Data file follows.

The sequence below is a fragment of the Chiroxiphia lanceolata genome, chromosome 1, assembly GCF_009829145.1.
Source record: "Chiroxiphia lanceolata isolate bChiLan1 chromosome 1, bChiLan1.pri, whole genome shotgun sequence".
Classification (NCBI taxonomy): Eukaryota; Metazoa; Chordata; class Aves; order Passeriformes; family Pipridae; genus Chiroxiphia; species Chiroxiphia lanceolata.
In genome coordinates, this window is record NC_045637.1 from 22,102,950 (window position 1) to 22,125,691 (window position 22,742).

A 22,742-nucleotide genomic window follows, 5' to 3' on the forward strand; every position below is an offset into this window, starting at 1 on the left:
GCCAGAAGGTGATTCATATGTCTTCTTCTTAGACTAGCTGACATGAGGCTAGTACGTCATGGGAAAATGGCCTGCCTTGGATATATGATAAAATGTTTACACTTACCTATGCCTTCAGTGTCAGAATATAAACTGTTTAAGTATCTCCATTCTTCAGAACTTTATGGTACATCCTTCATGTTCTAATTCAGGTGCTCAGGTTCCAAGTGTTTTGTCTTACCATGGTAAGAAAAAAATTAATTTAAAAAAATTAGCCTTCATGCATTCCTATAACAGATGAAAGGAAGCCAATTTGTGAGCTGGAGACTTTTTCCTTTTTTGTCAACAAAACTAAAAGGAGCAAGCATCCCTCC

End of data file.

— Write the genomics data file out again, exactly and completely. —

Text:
The sequence below is a fragment of the Chiroxiphia lanceolata genome, chromosome 1, assembly GCF_009829145.1.
Source record: "Chiroxiphia lanceolata isolate bChiLan1 chromosome 1, bChiLan1.pri, whole genome shotgun sequence".
Classification (NCBI taxonomy): Eukaryota; Metazoa; Chordata; class Aves; order Passeriformes; family Pipridae; genus Chiroxiphia; species Chiroxiphia lanceolata.
In genome coordinates, this window is record NC_045637.1 from 22,102,950 (window position 1) to 22,125,691 (window position 22,742).

A 22,742-nucleotide genomic window follows, 5' to 3' on the forward strand; every position below is an offset into this window, starting at 1 on the left:
GCCAGAAGGTGATTCATATGTCTTCTTCTTAGACTAGCTGACATGAGGCTAGTACGTCATGGGAAAATGGCCTGCCTTGGATATATGATAAAATGTTTACACTTACCTATGCCTTCAGTGTCAGAATATAAACTGTTTAAGTATCTCCATTCTTCAGAACTTTATGGTACATCCTTCATGTTCTAATTCAGGTGCTCAGGTTCCAAGTGTTTTGTCTTACCATGGTAAGAAAAAAATTAATTTAAAAAAATTAGCCTTCATGCATTCCTATAACAGATGAAAGGAAGCCAATTTGTGAGCTGGAGACTTTTTCCTTTTTTGTCAACAAAACTAAAAGGAGCAAGCATCCCTCC